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Excerpt from Oral History Interview with Ruth Dial Woods, June 12, 1992. Interview L-0078. Southern Oral History Program Collection (#4007) See Entire Interview >>

Early work with the civil rights movement and conditions of discrimination

Woods describes her initial involvement in the civil rights movement, which she argues was "multiracial." In addition, Woods elaborates more about the kinds of segregation that African Americans and Indians faced in the South, focusing specifically on her experiences in North Carolina where three-way segregation was common.

Citing this Excerpt

Oral History Interview with Ruth Dial Woods, June 12, 1992. Interview L-0078. Southern Oral History Program Collection (#4007) in the Southern Oral History Program Collection, Southern Historical Collection, Wilson Library, University of North Carolina at Chapel Hill.

Full Text of the Excerpt

ANNE MITCHELL COE:
Were these civil rights activities mostly involving Indians?
RUTH DIAL WOODS:
No, we were multiracial. I remember when the custodial and service workers in Durham were marching for higher wages, I was six months pregnant wanting to march and they wouldn't let me march and I cried.
ANNE MITCHELL COE:
Were you involved in leadership roles in these things?
RUTH DIAL WOODS:
No, not really. It was just that wherever you were needed you got up and went. It was a time of hope. It was a time of hope, I think. Blacks, whites, poor whites, Indians, anyone who really had a mutual mission of equality, what it provided to us was hope. I regret to say that I don't sense that hope out there now at all.
LAURA MOORE:
Were there specific deprivations or discriminations regarding Indians that you noticed more when you came back from Michigan that you were particularly concerned about when you were involved in the civil rights movement?
RUTH DIAL WOODS:
I didn't have to go to Michigan to notice them. As I told you, I came up in all Indian schools. I came through the era when we had the separate restrooms for whites, blacks, and Indians in all the stores in Lumberton, when you had separate seating arrangements in the movie theaters for whites, blacks, and Indians, when you had the separate water fountains.
LAURA MOORE:
How would that work?
RUTH DIAL WOODS:
Oh you just had three of everything with a sign to it.
ANNE MITCHELL COE:
How would a theater be arranged? What would it look like?
RUTH DIAL WOODS:
Downstairs you would seat all the white customers. Upstairs you would have one section for blacks and one section for Indians. I guess I came back having seen that you can walk around freely and that there are other opportunities and advantages and when I came back and saw that people were still subjected to this kind of humiliation and indignity, I became more radical about trying to encourage and challenge the system and to become more vocal. I guess it was just a natural that the civil rights became my way to really put those things into motion and into action. As I said, when that started leveling off and we realized we hadn't saved the world, then it was time to move to something else and then there was the women's movement and, of course, after the women's movement we had the Decade of the Indian which was the 70's to the 80's and then the 80's to the 90's has been the Decade of the Hispanic and I've reached the point now that when I write that book I'll be able to do a lot of talking about political appeasement and about the level of commitment - that there is no commitment. It's only response to whatever is politically feasible at the moment in order to govern, to control, and to subject.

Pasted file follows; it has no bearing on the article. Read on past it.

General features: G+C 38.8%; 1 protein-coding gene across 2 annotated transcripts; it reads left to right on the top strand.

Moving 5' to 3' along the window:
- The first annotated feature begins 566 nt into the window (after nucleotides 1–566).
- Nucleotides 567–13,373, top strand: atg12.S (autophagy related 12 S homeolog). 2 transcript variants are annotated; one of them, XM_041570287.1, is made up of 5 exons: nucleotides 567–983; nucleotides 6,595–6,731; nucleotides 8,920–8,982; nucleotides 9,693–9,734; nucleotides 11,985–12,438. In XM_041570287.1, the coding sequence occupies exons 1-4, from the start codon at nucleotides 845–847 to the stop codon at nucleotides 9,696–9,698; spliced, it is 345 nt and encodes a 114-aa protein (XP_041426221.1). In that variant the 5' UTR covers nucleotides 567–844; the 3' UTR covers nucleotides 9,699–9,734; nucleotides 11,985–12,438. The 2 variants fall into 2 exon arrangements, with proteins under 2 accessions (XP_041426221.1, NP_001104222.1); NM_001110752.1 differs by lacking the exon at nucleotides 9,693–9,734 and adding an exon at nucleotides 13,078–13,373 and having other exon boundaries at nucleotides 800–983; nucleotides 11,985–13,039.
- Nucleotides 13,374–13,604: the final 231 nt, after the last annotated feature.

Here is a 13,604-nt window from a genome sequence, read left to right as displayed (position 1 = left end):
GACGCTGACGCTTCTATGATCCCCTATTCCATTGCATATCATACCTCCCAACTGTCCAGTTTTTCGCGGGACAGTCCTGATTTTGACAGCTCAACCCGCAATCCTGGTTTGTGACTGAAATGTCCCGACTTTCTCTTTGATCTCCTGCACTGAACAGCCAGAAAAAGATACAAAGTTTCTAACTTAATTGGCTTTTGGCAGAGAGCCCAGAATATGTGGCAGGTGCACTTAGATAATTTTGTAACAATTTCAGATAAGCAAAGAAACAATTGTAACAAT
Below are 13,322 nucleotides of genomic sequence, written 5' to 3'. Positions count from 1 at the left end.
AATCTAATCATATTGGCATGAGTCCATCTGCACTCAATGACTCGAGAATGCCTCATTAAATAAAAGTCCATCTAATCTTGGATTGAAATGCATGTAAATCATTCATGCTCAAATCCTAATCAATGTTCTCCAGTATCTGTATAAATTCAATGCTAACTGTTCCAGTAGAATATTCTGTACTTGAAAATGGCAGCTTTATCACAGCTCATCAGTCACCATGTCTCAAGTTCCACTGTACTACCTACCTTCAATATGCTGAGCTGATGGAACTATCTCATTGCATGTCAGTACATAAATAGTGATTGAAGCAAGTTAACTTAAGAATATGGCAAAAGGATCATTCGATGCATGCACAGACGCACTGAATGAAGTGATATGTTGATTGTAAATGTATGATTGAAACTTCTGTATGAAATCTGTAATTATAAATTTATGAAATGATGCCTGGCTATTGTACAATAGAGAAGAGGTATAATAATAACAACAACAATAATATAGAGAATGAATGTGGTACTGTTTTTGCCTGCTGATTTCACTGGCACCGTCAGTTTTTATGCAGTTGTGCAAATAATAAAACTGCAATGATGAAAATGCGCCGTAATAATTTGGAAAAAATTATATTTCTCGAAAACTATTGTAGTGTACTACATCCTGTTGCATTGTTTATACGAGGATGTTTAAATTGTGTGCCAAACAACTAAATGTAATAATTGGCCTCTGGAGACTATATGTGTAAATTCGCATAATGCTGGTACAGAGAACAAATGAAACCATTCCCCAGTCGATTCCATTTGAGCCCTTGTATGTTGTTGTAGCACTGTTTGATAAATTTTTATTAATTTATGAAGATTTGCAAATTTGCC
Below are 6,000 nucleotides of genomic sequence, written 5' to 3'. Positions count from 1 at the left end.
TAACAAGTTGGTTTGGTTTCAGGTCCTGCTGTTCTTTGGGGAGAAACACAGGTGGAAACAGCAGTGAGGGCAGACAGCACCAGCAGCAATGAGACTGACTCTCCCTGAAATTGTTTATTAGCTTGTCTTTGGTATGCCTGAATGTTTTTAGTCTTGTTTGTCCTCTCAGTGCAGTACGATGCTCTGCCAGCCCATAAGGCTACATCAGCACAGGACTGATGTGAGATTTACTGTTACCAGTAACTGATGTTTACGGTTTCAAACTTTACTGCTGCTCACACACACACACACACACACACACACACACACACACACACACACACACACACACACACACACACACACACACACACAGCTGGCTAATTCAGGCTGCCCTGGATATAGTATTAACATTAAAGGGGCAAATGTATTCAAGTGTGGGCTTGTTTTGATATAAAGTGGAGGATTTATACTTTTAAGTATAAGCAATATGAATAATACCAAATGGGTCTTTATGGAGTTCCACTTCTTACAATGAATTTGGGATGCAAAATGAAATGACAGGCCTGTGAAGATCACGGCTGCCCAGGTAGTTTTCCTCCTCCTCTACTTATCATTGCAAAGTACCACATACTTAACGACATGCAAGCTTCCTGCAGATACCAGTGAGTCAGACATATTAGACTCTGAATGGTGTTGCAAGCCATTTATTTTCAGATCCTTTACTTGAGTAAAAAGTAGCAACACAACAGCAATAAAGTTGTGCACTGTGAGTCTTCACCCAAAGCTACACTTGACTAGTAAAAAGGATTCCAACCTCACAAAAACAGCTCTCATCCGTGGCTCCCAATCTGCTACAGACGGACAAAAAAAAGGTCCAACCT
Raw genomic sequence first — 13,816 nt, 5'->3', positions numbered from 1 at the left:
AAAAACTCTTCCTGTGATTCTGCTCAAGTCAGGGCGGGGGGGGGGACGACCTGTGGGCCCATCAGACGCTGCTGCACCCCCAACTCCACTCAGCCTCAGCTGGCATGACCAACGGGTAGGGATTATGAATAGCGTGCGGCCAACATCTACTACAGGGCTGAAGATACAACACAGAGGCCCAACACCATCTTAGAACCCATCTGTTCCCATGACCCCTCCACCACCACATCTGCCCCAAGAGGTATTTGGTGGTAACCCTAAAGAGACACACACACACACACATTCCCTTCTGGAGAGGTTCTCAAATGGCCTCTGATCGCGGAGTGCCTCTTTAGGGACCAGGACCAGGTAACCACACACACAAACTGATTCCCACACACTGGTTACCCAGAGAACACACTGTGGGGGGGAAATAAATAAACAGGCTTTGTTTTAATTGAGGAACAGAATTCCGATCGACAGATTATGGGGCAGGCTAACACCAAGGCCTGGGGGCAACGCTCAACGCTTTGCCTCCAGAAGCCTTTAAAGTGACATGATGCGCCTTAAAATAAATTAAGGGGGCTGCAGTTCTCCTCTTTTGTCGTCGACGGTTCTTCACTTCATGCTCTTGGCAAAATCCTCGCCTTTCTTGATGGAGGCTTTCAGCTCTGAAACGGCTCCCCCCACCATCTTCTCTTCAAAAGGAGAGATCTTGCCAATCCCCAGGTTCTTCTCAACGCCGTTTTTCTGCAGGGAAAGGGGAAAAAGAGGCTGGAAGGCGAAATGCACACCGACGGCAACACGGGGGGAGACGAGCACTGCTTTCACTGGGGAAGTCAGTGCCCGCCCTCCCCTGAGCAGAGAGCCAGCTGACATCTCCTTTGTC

ANNE MITCHELL COE:
Does that relate to you saying that you don't see the same hope that you did in the sixties now?
RUTH DIAL WOODS:
Definitely. There was no intent ever to empower all people in this country or to work toward shared power or to even try to support shared power. It's real interesting how this country looks to Japan and talks about what happens in Japan, but the reason Japan has now surpassed the United States is because Japan builds upon its culture into all of its decisions whether it be education, whether it be the family, whether it be the work place, and that has been researched and written by a fellow by the name of Oucci who writes about how you consider the culture of the family and that work is related to family and folks bring their values of family into the work place and because it's that mutual culture and collaboration and that sharing which transcends from the regular culture. You see, this country is not interested in looking at any culture except the supreme closed culture that's not even a western civilization culture. It is a culture of control and power and greed, the same kind of greed that brought European immigrants here to seek their freedom and now it's a greed and a power that we will control and we will do anything that we have to in order to begin to control.
ANNE MITCHELL COE:
So then, when you look back on the civil rights movement and on the women's movement and all of these things, do you feel that it was a wasted effort? How do you view those now that you're the other side of them?
RUTH DIAL WOODS:
Certainly not a wasted effort because it made me who I am today and it gave me the opportunity and the experiences to make the statements with conviction that I just made because I've been there and I've been around long enough to go through these different movements and to be in different places at different times and at different levels. I do not think that I speak with bias, with some of the same pangs intact of the discrimination from the child into an adult and some of the same discrimination that exist now, but exposed enough to structures and policy-making, and government to know how government functions and why it functions as it does which is certainly not for the good of the people.